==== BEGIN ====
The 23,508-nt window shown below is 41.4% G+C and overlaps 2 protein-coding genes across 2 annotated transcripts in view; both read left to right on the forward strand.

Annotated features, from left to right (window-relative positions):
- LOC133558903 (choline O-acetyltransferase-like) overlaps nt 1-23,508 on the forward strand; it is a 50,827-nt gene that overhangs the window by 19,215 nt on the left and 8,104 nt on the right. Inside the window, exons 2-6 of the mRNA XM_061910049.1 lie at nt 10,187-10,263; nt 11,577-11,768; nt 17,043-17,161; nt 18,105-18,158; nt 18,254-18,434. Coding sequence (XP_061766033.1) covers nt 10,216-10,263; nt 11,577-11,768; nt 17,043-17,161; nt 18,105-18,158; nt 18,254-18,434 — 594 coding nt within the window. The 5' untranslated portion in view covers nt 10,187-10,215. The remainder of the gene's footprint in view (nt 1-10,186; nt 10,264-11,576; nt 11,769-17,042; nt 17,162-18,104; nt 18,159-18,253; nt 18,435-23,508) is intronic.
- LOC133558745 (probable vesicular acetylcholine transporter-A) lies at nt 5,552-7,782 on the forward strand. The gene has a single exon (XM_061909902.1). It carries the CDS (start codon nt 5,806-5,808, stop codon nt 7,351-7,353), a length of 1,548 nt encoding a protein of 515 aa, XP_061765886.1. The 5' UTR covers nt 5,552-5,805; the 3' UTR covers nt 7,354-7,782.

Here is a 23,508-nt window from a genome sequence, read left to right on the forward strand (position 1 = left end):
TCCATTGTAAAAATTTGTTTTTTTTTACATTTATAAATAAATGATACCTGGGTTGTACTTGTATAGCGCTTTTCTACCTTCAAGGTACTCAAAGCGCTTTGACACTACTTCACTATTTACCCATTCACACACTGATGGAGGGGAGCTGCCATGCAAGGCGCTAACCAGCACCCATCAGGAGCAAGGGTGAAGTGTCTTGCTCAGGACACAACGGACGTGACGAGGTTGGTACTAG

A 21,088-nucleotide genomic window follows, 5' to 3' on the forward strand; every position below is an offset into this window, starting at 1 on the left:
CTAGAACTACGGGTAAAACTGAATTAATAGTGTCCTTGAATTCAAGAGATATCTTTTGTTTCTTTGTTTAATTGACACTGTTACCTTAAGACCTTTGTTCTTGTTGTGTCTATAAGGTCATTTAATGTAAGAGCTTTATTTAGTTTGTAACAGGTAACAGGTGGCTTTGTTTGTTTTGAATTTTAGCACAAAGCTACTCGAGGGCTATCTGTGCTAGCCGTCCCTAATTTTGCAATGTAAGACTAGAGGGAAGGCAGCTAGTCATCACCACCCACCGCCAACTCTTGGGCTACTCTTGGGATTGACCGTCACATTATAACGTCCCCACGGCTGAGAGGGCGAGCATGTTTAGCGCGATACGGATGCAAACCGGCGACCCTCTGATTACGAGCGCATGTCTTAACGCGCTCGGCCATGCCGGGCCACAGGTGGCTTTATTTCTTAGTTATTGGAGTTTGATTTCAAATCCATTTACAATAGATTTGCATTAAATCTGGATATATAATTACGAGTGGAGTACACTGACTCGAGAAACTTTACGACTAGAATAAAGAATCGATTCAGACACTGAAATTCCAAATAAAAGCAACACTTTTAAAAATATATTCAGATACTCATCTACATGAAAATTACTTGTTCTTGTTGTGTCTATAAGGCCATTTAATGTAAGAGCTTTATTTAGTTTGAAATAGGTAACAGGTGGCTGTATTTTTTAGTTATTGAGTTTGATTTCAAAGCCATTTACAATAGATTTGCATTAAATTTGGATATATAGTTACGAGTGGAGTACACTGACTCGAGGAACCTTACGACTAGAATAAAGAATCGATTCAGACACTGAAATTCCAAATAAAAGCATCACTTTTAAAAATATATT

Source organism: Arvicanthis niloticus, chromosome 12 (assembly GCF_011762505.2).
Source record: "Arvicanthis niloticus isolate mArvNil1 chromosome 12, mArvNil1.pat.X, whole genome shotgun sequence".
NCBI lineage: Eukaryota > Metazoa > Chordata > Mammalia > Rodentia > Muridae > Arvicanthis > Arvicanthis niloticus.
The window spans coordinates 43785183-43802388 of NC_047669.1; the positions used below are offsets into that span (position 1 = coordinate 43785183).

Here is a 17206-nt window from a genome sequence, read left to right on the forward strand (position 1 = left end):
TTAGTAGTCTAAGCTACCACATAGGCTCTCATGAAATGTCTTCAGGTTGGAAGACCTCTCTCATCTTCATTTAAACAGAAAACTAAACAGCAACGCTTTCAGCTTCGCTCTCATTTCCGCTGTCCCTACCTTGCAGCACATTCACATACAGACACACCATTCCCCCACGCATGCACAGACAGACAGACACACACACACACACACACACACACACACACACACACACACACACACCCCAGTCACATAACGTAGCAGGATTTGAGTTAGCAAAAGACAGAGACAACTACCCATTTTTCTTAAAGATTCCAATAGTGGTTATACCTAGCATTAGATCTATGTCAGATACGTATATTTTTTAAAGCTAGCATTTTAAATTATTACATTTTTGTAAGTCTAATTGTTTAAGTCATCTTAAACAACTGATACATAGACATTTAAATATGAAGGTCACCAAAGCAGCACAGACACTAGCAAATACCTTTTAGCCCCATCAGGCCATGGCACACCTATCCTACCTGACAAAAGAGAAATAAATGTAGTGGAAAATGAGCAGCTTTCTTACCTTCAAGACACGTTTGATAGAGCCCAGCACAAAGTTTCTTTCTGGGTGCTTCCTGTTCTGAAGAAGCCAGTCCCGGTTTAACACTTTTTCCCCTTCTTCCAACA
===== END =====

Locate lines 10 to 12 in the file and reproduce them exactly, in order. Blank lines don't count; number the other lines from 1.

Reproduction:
Source record: "Arvicanthis niloticus isolate mArvNil1 chromosome 12, mArvNil1.pat.X, whole genome shotgun sequence".
NCBI lineage: Eukaryota > Metazoa > Chordata > Mammalia > Rodentia > Muridae > Arvicanthis > Arvicanthis niloticus.
The window spans coordinates 43785183-43802388 of NC_047669.1; the positions used below are offsets into that span (position 1 = coordinate 43785183).